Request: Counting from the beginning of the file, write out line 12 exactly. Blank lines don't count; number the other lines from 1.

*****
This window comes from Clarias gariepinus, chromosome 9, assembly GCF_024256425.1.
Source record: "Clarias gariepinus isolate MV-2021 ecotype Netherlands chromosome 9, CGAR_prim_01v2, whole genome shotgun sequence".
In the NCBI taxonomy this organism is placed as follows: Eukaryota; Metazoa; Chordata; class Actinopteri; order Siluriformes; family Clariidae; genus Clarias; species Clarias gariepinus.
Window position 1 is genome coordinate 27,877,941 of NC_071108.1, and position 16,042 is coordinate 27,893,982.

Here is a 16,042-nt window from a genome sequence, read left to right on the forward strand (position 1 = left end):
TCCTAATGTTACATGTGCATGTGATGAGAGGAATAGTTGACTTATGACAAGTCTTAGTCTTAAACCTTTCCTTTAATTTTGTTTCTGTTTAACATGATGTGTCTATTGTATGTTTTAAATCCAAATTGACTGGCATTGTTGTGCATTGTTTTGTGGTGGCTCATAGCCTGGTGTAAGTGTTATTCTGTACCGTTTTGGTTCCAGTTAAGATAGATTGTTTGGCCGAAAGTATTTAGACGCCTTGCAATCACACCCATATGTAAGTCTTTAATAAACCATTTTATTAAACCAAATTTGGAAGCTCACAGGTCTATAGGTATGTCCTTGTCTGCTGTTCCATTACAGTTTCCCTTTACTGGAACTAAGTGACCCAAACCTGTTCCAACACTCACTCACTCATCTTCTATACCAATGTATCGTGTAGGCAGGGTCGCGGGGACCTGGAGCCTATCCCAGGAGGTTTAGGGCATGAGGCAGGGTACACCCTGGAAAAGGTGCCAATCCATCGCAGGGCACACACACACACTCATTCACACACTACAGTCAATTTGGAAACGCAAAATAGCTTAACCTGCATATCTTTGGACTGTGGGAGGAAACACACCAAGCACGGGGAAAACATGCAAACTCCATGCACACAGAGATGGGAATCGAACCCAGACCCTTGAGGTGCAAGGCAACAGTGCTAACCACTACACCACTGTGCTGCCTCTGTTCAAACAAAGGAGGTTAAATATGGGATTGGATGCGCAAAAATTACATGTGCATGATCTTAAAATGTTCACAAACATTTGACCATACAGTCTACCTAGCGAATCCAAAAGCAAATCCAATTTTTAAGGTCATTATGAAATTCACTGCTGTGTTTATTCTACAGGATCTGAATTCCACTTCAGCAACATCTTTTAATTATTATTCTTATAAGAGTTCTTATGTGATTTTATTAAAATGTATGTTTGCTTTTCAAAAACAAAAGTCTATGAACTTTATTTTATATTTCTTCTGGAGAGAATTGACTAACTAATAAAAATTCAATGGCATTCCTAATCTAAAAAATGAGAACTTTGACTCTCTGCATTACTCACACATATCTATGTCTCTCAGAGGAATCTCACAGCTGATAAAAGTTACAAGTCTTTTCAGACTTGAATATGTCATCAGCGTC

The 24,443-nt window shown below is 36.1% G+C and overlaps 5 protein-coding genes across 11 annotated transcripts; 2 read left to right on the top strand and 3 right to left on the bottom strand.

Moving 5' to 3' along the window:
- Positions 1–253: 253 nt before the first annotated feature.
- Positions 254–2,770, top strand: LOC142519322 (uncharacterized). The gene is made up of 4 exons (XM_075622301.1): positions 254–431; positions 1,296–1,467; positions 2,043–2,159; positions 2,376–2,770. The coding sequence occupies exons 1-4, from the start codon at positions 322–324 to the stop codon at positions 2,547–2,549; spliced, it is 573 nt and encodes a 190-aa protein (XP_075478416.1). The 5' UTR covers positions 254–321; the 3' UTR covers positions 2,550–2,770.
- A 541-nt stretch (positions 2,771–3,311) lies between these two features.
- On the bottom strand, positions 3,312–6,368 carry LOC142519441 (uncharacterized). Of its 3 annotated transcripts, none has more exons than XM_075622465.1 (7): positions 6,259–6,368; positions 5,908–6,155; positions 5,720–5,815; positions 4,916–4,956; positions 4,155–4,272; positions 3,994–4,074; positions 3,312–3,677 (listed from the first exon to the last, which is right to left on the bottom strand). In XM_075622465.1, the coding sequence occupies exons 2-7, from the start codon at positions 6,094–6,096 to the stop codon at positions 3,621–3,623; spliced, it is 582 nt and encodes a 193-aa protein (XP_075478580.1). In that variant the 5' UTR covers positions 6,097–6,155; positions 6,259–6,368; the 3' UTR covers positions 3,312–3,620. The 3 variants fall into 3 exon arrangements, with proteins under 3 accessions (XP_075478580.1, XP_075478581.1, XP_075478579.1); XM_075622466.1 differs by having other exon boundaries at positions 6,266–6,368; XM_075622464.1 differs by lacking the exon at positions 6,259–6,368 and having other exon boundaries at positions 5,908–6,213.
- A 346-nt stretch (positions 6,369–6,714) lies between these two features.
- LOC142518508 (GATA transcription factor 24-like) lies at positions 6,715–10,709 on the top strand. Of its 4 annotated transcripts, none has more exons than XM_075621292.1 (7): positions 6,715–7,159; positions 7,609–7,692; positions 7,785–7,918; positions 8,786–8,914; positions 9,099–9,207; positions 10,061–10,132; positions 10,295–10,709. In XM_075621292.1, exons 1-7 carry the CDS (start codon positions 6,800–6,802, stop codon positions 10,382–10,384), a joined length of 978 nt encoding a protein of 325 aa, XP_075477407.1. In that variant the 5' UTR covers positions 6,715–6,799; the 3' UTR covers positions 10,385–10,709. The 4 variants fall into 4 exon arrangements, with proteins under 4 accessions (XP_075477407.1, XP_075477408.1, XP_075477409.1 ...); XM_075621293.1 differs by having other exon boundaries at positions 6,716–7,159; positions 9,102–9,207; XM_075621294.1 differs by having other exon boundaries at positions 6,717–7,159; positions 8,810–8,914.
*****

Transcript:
- On the bottom strand, positions 3,312–6,368 carry LOC142519441 (uncharacterized). Of its 3 annotated transcripts, none has more exons than XM_075622465.1 (7): positions 6,259–6,368; positions 5,908–6,155; positions 5,720–5,815; positions 4,916–4,956; positions 4,155–4,272; positions 3,994–4,074; positions 3,312–3,677 (listed from the first exon to the last, which is right to left on the bottom strand). In XM_075622465.1, the coding sequence occupies exons 2-7, from the start codon at positions 6,094–6,096 to the stop codon at positions 3,621–3,623; spliced, it is 582 nt and encodes a 193-aa protein (XP_075478580.1). In that variant the 5' UTR covers positions 6,097–6,155; positions 6,259–6,368; the 3' UTR covers positions 3,312–3,620. The 3 variants fall into 3 exon arrangements, with proteins under 3 accessions (XP_075478580.1, XP_075478581.1, XP_075478579.1); XM_075622466.1 differs by having other exon boundaries at positions 6,266–6,368; XM_075622464.1 differs by lacking the exon at positions 6,259–6,368 and having other exon boundaries at positions 5,908–6,213.